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Standard Cyclopedia of Horticulture

C. abyssinicum has white flowers and is attractive, but it does cot grow well in the sandy soils of Florida.CH

C. amabile. Very much like C. augustum in growth and the flowers also much the same, but it is considerably smaller and multiplies rapidly by offsets. Every three or four years it must be replanted in fresh rich ground, and the offsets must then be removed. It is a very beautiful plant, and much more floriferus than the C. augustum, flowering in every month of the year. The perfume of the masses of flowers in spring and summer is so strong that it pervades the entire garden. It does not bear seeds in Florida, but the pollen is fertile and can be used in cross-breeding.CH

C. americanum. Common along muddy banks of lakes and rivers. A very beautiful pure white, intensely fragrant species and very valuable in hybridizing work. Flower-stem usually 3 feet high, bearing mostly four Sowers. Grows well in gardens, particularly in rich moist soil.CH

C. amaenum. A rather small-growing Asiatic species with long slender bulbs and white flowers tinged red on the outside. Rare.CH

C. asiaticum. The columnar stem-like bulb, about 12 to 15 inches long, grows mostly above the ground. In planting it should never be set deep in the ground; a few inches is sufficient. The leaves are arranged in a rosette. They are about 3 feet long, very broad near the bulb, gradually narrowing to a sharp point at the end. The color is light bluish green. Flowers almost all the year round, even in winter when the weather is warm, usually 20 flowers in an umbel being borne always a little above the foliage on a strong stem. The flowers are pure white, with linear narrow segments; filaments and stigma purplish red, yellowish white in the lower third. Strangely and deliciously fragrant. A real gem among our garden flowers. Hardy all over the Gulf Coast region, where it forms in time large and impressive clumps of tropical foliage. Bears large pea-green fleshy seeds abundantly. Excellent for raising hybrids.CH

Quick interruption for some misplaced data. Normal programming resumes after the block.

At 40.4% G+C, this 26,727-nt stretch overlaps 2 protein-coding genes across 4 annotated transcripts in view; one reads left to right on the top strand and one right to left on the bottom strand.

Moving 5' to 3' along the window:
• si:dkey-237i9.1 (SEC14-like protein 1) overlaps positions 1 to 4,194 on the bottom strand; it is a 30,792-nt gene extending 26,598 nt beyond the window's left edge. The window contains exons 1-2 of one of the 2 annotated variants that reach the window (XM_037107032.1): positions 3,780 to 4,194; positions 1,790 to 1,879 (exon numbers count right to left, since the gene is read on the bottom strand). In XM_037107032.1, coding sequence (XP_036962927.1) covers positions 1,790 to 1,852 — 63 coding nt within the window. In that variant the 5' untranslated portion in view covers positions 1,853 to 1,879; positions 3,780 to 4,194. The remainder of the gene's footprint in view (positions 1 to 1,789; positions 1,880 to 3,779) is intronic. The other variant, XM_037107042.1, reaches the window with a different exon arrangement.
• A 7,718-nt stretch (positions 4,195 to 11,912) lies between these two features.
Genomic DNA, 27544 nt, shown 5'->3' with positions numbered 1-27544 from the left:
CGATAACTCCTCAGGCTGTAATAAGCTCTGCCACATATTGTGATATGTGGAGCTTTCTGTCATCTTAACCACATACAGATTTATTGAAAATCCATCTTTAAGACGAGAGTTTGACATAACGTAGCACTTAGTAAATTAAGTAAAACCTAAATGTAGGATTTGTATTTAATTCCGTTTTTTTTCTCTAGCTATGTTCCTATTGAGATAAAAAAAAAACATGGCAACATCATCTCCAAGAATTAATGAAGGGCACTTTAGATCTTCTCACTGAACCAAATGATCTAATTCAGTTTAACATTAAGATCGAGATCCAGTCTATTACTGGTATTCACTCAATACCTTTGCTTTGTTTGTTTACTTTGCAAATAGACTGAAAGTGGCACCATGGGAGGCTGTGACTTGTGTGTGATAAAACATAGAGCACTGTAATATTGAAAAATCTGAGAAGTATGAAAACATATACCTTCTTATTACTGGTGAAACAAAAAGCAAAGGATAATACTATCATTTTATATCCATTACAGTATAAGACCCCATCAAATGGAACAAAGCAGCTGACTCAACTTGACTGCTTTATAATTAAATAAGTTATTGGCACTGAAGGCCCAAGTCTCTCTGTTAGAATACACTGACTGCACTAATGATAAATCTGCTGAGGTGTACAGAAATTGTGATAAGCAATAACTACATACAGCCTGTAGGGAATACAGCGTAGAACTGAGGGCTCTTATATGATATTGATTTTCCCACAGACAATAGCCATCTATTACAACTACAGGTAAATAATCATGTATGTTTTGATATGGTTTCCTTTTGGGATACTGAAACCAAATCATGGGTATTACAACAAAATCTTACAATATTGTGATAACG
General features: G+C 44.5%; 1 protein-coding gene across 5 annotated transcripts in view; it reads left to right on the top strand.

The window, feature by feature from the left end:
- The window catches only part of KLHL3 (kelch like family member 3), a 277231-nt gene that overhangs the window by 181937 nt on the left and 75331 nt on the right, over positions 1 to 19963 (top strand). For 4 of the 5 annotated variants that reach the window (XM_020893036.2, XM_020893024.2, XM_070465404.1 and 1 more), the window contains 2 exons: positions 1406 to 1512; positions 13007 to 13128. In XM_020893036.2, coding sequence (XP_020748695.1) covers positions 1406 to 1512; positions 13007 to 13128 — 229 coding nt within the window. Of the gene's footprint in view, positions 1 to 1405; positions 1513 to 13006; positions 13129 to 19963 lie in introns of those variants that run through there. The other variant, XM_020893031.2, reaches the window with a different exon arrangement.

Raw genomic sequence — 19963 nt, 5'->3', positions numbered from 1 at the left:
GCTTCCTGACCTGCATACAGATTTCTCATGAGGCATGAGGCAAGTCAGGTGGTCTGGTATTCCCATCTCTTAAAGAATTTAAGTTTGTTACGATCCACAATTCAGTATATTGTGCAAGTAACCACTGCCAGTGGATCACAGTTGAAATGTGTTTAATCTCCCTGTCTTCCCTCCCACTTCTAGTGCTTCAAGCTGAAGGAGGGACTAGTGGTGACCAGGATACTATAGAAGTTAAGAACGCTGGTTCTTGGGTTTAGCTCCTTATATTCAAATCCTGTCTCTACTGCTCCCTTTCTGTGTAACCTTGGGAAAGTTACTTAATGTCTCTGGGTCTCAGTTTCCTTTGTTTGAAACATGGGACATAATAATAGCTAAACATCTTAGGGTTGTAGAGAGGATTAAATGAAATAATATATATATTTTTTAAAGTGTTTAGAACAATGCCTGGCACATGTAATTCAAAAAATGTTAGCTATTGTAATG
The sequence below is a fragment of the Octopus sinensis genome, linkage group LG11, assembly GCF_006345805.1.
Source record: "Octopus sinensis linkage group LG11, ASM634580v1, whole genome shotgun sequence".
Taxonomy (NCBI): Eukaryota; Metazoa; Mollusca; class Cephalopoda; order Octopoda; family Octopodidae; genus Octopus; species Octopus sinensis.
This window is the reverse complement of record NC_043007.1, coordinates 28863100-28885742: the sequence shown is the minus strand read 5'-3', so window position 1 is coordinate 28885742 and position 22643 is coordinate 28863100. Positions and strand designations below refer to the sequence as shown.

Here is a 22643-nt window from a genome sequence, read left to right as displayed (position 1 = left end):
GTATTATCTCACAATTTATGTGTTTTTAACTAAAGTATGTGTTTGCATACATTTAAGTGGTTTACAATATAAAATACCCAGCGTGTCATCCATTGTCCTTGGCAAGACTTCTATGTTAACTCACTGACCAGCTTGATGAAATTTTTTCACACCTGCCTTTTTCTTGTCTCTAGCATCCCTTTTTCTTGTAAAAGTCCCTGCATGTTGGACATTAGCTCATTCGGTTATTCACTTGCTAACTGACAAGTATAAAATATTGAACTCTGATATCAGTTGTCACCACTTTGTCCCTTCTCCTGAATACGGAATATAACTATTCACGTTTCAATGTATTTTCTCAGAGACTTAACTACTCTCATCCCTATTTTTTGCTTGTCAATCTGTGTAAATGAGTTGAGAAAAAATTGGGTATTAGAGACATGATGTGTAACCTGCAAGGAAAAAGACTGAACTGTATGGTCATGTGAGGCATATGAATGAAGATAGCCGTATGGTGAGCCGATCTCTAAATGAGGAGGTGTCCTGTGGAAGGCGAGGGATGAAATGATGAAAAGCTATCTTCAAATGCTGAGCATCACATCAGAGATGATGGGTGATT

C. augustum. "Great Mogul" of Barbados. The largest-growing of all our crinums, specimens 4 feet high and 6 to 8 feet in diameter being not uncommon. It needs rich moist soil and a fair amount of good fertilizer. Leaves are very broad, 4 to 5 feet long, narrowing gradually to a sharp point, deeply channeled. It blooms continually for months. Flower-stem an inch in diameter, purplish- red, 4 feet high, bearing a large umbel of glossy purplish crimson flower-buds which are pink inside after opening. Nearly twenty flowers to each umbel, giving a large mass of very beautiful and deliciously fragrant blossoms. This umbel is so large and heavy that it soon bends over and finally lies on the ground. For this reason, it is necessary to tie it to a strong bamboo stake. It is difficult to propagate, as offsets are formed slowly. A plant five years old has formed only two side shoots. Although it affords good pollen for hybridizing purposes, it does not seed. Hardy in New Orleans.CH